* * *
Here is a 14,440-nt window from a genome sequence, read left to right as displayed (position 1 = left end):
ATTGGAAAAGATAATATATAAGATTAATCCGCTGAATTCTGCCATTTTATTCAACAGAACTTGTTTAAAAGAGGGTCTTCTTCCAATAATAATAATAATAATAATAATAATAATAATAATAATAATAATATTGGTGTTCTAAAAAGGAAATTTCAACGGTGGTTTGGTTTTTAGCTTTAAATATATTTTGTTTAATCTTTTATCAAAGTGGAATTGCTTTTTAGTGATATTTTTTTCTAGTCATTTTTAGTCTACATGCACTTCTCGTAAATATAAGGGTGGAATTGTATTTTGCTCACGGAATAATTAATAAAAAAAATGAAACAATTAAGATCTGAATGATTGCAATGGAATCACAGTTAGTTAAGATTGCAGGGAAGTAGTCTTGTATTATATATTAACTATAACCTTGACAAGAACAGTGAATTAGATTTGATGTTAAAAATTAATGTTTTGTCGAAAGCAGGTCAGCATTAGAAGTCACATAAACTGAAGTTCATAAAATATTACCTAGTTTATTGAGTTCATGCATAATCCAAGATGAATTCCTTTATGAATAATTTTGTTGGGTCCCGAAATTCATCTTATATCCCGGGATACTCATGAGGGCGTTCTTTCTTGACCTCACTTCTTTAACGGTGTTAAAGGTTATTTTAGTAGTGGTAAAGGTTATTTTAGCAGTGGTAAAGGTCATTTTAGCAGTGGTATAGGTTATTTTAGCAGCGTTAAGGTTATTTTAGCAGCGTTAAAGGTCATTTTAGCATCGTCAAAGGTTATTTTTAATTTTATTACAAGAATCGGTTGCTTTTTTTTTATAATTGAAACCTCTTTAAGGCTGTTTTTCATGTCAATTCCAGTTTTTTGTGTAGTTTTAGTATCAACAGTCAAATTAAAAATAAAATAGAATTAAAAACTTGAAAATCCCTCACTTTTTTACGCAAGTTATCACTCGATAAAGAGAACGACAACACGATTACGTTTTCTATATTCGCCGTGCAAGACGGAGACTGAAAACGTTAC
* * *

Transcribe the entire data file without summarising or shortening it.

Here is a 14,440-nt window from a genome sequence, read left to right as displayed (position 1 = left end):
ATTGGAAAAGATAATATATAAGATTAATCCGCTGAATTCTGCCATTTTATTCAACAGAACTTGTTTAAAAGAGGGTCTTCTTCCAATAATAATAATAATAATAATAATAATAATAATAATAATAATAATATTGGTGTTCTAAAAAGGAAATTTCAACGGTGGTTTGGTTTTTAGCTTTAAATATATTTTGTTTAATCTTTTATCAAAGTGGAATTGCTTTTTAGTGATATTTTTTTCTAGTCATTTTTAGTCTACATGCACTTCTCGTAAATATAAGGGTGGAATTGTATTTTGCTCACGGAATAATTAATAAAAAAAATGAAACAATTAAGATCTGAATGATTGCAATGGAATCACAGTTAGTTAAGATTGCAGGGAAGTAGTCTTGTATTATATATTAACTATAACCTTGACAAGAACAGTGAATTAGATTTGATGTTAAAAATTAATGTTTTGTCGAAAGCAGGTCAGCATTAGAAGTCACATAAACTGAAGTTCATAAAATATTACCTAGTTTATTGAGTTCATGCATAATCCAAGATGAATTCCTTTATGAATAATTTTGTTGGGTCCCGAAATTCATCTTATATCCCGGGATACTCATGAGGGCGTTCTTTCTTGACCTCACTTCTTTAACGGTGTTAAAGGTTATTTTAGTAGTGGTAAAGGTTATTTTAGCAGTGGTAAAGGTCATTTTAGCAGTGGTATAGGTTATTTTAGCAGCGTTAAGGTTATTTTAGCAGCGTTAAAGGTCATTTTAGCATCGTCAAAGGTTATTTTTAATTTTATTACAAGAATCGGTTGCTTTTTTTTTATAATTGAAACCTCTTTAAGGCTGTTTTTCATGTCAATTCCAGTTTTTTGTGTAGTTTTAGTATCAACAGTCAAATTAAAAATAAAATAGAATTAAAAACTTGAAAATCCCTCACTTTTTTACGCAAGTTATCACTCGATAAAGAGAACGACAACACGATTACGTTTTCTATATTCGCCGTGCAAGACGGAGACTGAAAACGTTAC